6. In terms of a hypothetical anonymity – to – mainstream spectrum, where do you feel the American “Craft” Distilling industry/movement is today and how would you describe this phase we’re in? Also, how quickly do you see it moving towards that mainstream anchor point?
I feel that the American craft distilling industry is only at about a 3, with San Diego’s micro-economy at only about a 1 or 2. The reason for this is because the small distilleries across the country are still competing with the large distilleries that can produce large amounts of quality product sold at a very competitive price. And it seems as though this movement is even lesser-known here in San Diego because a lot of the alcoholic beverage marketplace is still “preoccupied” with craft beers at the moment. However, I feel that once it gains some momentum, the craft distilling industry will move toward a mainstream anchor point at a much faster pace than the craft beer industry has. In a way, craft brewers have paved the way for craft distillers, especially here in San Diego.
7. Where or who do you feel is the driving, innovative force behind our craft distilling industry right now?
The two distilleries that come first to mind are Westland in Seattle, Washington, and Corsair in Tennessee. Personally, I admire Westland for their innovation and the broad range of single malt whiskeys that they make and the unique ways that they finish their whiskeys. Corsair is another distillery that is on the cutting edge with their unique lineup of spirits and incorporating unique ingredients and grains into their products. Corsair has also recently planted vineyards, presumably to be used for brandy distillation, which I believe shows great forethought and insight as to the direction the market is heading.
8. Name a few other distillers or distilleries who inspire you.
Some of my favorites include the aforementioned Westland and Corsair, Dry Fly, Balcones, and Wigle which is a regionally-distributed distillery out of Pittsburgh, Pennsylvania.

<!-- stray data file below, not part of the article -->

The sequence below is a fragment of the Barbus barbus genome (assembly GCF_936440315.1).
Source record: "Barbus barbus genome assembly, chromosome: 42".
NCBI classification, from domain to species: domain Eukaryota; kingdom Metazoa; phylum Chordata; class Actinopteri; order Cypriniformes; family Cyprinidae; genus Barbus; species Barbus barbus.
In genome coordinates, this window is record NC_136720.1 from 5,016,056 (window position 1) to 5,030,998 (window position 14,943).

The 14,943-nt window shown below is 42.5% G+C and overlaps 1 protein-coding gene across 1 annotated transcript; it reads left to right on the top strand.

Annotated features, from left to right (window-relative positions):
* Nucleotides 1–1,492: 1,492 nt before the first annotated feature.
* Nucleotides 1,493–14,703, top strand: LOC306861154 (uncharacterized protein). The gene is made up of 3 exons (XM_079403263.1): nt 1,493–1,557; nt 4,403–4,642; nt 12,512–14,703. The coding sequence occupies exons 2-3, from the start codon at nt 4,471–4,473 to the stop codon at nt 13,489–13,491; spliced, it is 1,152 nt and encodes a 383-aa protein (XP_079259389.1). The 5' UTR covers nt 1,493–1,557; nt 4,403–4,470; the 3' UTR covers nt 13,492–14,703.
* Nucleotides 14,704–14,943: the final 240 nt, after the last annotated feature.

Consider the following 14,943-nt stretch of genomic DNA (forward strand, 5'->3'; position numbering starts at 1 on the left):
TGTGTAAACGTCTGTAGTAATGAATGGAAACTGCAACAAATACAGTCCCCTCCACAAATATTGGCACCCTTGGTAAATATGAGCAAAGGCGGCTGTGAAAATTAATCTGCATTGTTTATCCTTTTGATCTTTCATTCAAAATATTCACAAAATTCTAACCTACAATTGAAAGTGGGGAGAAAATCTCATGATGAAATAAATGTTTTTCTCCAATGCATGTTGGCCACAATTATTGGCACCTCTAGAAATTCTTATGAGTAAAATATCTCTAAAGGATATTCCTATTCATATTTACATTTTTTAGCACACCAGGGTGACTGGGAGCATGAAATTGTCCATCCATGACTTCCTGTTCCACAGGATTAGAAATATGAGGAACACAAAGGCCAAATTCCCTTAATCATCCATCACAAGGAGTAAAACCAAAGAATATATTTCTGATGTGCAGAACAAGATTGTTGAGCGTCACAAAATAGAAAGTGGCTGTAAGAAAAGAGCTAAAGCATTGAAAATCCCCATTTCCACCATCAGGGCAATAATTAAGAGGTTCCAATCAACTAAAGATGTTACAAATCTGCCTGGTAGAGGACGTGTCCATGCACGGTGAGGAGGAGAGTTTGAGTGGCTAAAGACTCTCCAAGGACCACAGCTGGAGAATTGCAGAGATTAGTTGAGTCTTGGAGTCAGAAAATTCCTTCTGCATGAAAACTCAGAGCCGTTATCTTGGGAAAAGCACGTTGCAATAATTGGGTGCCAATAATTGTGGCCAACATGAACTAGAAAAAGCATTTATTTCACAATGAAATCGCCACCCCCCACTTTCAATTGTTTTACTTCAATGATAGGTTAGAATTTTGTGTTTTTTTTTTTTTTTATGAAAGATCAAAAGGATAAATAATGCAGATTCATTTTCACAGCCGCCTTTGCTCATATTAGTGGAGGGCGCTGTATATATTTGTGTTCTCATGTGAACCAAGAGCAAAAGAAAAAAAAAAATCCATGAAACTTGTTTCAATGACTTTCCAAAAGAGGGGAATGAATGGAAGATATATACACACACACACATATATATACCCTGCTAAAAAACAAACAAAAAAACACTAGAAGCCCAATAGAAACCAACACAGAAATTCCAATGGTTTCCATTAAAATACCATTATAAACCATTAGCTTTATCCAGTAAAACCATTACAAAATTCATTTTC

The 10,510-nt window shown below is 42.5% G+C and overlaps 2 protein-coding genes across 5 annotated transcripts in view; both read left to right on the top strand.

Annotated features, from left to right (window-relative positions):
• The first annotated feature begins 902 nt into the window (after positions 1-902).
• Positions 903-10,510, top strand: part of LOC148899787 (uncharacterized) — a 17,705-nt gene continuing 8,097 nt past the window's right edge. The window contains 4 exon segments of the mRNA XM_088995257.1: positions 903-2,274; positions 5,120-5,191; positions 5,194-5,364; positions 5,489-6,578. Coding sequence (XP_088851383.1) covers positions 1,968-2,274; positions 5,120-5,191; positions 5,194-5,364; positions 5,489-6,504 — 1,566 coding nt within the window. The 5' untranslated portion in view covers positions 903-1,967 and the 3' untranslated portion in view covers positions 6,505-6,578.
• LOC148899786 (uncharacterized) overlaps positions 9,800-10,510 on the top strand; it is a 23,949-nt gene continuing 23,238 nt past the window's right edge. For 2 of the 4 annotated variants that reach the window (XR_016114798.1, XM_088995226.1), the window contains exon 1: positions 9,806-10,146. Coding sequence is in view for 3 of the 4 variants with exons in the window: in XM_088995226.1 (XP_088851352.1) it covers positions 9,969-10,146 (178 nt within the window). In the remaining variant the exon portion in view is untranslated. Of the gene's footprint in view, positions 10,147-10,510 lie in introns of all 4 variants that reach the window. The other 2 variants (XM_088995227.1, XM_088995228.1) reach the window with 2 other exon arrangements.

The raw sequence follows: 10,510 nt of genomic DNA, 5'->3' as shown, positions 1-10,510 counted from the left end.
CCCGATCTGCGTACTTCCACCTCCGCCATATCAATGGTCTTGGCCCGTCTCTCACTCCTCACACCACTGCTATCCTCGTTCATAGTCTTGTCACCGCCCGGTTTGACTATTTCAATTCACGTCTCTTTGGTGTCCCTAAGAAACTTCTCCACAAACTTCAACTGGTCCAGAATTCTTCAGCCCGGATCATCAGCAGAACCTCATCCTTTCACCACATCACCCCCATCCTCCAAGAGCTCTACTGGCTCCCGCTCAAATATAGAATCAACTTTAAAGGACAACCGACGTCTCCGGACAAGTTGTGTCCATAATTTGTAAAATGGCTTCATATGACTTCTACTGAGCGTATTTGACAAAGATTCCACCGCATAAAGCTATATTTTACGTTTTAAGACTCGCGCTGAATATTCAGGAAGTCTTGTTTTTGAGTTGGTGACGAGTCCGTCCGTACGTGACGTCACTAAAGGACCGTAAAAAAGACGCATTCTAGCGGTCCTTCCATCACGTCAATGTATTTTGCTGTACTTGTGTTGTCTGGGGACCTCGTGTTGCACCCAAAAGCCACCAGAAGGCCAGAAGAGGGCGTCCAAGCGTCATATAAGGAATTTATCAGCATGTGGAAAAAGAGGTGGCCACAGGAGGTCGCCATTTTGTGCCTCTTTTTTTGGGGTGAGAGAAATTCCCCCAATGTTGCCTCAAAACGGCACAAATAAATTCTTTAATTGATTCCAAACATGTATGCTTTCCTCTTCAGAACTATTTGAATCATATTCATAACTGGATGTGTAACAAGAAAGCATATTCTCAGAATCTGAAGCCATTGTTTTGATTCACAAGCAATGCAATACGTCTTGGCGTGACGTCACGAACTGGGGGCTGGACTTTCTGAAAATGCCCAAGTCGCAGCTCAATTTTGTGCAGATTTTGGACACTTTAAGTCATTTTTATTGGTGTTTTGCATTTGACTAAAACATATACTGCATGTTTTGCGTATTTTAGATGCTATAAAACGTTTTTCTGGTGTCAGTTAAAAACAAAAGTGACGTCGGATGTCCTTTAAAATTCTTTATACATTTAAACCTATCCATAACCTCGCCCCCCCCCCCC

9. Where do you see San Diego Distillery in 10 years? What do you want to be known for?
In 10 years, I hope to make San Diego Distillery a locally- and regionally-recognized brand that represents excellence and quality. I hope to be able to expand my operation, including buying a larger still, opening an off-site tasting room, and possibly opening a rick house for barrel storage. I hope to be known for my whiskeys, not only for being flavorful and high-quality, but also for being inventive and unique. I also hope to be known for my brandy.
10. Your favorite thing about going into the distillery each day?
After working a “day job” all day, the most exciting thing for me when walking into the distillery every day is the realization that what I accomplish that day is completely up to me. It is a great feeling to be working for yourself, even if it means working for no money! It is so rewarding to see my work and efforts come to fruition when I try a spirit as it is coming off of the still and it is exactly as good as I was expecting, if not better. It is a great feeling to know that I am in control of the direction that San Diego Distillery takes, and this is my motivation to keep working harder and harder to get it where I want it to be.
11. I’m sure you’re familiar with the tradition of distillery cats…does your operation have a feline mascot? If so, name and story please!
Unfortunately we do not have any distillery cats…but you can usually find our two little chihuahuas, Trema and Mara, cozying up on their blanket at the distillery. And we do have a little squirrel who seems to visit us a lot. We’ve named him Bung Hole!
12. Tell us a little about your operation, seeing as you’re in no rush to bring products to market at the moment. What’s your current philosophy and when do you think we could potentially see some product launches from San Diego Distillery?
My philosophy is and always has been “It’s ready when it’s ready.” I would love to always have a constant high volume stream of product hitting the market, but I know this is not realistic. I can’t try to rush the process and risk producing a different product than what was originally intended. I have learned that even if I have to wait on product to age, it’s better in the long run. But with that being said, I was able to pull some of my first barrels after they’ve matured, so keep an eye out for San Diego Distillery whiskey launching as soon as March 2016!
Special thanks to Trent & Maria for these photos! Be sure to follow San Diego Distillery on Instagram.
Incase you missed it, my interviews with other San Diego Distillers:
- Ray Digilio, Kill Devil Spirit Co.
- Bill Rogers, Liberty Call Distilling Co.
- Michael Skubic, Old Harbor Distilling Co.